With eyes from around Indiana on Mike Pence to guide the way out of the state’s veritable civil war — a fight between LGBT rights and religious freedom — the Republican governor instead stunned some onlookers Tuesday night by taking no position at all.
"This is a complete letdown,” Chris Paulsen, the campaign manager of LGBT rights group Freedom Indiana, said in a statement released as Pence delivered his annual State of the State address.
If anything, Pence made the political waters murkier by nodding to both sides of the debate, opposing discrimination while also supporting religious freedom, without addressing the content of a half-dozen bills piling up in the legislature.
“I will always give careful consideration to any bill you send me,” Pence told a joint session of the legislature.
In doing so, Pence effectively punted one of the state's most contested issues when many thought he could be a bellwether.
Pence had been widely expected to announce some sort of position on LGBT nondiscrimination legislation, a move that could heal Indiana’s bruises from last year’s explosive legislative session. Lawmakers passed an uncommonly broad religious freedom bill that critics around the U.S. said would allow businesses to turn away LGBT customers — leading business leaders, LGBT advocates, and legislators scrambling to push new bills this year that would show LGBT people are welcome in Indiana.
“Last year, we saw how vulnerable Indiana is to negative public perceptions,” Peter Hanscom, a spokesman for Indiana Competes — a coalition of 392 Indiana-based businesses — told BuzzFeed News on Tuesday before Pence's comments.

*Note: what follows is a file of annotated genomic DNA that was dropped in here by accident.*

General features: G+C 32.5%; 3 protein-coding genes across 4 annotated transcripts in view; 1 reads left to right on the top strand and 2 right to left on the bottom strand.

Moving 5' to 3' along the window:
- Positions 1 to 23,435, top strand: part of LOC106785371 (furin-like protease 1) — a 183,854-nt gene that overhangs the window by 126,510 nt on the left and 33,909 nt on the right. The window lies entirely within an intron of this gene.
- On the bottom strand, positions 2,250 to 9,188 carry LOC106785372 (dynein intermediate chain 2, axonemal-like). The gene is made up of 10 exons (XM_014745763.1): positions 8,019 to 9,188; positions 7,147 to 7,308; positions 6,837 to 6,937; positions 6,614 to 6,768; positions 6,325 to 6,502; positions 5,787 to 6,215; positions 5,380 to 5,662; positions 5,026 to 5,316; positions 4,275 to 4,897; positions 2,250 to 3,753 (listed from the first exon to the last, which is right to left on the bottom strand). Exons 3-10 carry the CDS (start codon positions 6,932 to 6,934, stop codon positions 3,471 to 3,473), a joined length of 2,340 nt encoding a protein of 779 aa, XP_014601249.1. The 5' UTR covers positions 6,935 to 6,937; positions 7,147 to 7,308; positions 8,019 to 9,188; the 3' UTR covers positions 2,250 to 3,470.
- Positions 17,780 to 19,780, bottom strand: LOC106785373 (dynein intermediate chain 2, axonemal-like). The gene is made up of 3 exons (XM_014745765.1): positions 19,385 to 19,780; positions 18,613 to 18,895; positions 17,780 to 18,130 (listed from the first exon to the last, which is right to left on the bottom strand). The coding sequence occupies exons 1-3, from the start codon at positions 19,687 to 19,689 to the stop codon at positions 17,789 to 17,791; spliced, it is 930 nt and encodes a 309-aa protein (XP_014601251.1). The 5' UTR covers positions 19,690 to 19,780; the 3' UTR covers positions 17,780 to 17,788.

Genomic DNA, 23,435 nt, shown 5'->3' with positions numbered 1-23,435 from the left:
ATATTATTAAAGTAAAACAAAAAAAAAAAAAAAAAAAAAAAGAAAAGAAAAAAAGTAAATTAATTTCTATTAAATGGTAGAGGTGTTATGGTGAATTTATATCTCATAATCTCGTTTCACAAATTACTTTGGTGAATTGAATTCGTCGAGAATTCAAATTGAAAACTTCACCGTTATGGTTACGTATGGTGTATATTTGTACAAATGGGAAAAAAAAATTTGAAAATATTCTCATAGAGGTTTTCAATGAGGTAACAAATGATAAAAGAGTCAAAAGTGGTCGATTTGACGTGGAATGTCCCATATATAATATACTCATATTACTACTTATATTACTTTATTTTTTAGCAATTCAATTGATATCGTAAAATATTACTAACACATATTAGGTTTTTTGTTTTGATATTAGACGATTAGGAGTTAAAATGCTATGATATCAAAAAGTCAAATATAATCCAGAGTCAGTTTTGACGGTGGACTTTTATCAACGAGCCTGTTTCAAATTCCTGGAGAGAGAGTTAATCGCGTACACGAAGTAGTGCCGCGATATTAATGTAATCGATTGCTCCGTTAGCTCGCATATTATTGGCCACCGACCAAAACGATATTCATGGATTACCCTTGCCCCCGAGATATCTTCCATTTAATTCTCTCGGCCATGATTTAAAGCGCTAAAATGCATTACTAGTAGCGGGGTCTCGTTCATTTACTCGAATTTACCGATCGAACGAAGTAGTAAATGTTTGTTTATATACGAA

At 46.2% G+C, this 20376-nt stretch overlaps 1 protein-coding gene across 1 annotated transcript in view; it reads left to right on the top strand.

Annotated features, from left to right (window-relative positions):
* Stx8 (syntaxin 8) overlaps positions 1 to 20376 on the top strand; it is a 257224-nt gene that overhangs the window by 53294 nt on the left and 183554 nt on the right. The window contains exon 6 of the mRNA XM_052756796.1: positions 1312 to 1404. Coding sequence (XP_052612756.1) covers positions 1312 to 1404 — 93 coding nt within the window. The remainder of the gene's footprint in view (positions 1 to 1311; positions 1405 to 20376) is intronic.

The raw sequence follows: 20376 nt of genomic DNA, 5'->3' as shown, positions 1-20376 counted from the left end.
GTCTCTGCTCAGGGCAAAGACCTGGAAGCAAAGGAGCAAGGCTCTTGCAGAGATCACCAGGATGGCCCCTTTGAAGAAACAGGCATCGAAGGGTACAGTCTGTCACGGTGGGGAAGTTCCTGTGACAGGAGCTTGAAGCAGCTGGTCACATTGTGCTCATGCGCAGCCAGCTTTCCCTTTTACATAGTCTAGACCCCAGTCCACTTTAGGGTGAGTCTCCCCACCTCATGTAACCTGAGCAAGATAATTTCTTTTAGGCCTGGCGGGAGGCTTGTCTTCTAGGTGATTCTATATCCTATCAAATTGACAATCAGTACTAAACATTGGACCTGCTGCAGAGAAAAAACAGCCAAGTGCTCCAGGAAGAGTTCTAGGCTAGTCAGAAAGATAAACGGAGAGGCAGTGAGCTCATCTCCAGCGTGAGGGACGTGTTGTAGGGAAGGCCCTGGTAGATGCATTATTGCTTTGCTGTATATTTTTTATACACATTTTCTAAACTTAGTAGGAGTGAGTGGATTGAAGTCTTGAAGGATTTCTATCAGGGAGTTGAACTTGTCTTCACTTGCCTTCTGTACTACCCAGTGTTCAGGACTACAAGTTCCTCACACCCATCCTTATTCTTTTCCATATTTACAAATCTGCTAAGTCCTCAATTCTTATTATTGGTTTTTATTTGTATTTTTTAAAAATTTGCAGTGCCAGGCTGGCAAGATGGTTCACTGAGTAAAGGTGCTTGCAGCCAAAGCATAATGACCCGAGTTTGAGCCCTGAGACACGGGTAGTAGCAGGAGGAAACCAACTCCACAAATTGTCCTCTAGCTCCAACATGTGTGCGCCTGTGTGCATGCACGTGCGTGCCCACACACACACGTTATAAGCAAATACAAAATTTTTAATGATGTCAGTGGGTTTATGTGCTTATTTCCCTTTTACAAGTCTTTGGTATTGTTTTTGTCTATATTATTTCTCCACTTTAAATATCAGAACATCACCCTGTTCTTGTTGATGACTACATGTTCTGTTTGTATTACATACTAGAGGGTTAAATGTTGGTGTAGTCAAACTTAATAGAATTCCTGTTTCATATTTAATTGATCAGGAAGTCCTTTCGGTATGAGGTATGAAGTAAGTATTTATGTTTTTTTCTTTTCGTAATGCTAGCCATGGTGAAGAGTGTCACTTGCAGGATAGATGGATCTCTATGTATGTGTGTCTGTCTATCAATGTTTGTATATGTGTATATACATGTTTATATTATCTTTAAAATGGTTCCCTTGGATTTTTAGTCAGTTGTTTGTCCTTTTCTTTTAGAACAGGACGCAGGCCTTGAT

“We want Pence to take decisive action to say to the nation and the world that you can do business in Indiana, we are a welcoming state for all people, and we are a competitive in the global economy,” Hanscom added.
Business lobbies have been a traditional part of the GOP base in Indiana, where both chambers of the legislature and the governor's office are controlled by Republicans, but the corporate interests have this year pushed for a comprehensive LGBT nondiscrimination bill at odds with some party leaders.
Instead, Pence’s remarks leaned more toward religious freedom than LGBT rights — he did not directly address lesbians, gays, bisexuals, or transgender people in the speech.
“I will not support any bill that diminished the religious freedom of Hoosiers or interferes with the Constitutional rights of our citizens to live out their beliefs in worship, service, or work,” Pence said.
The bills lawmakers have filed on LGBT rights this month vary widely, with policy features that range from omitting transgender protections entirely to preempting existing local nondiscrimination laws. Other bills define religious organizations so broadly that business advocates told BuzzFeed News the rules could be manipulated to turn away LGBT people.
National LGBT rights group Human Rights Campaign lamented Pence's annual address.
"The state is in urgent need of leadership by the Governor to undo the damage from last year’s debacle, and Pence is clearly unwilling or incapable of doing the job," JoDee Winterhof, senior vice president for policy and political affairs, said in a statement.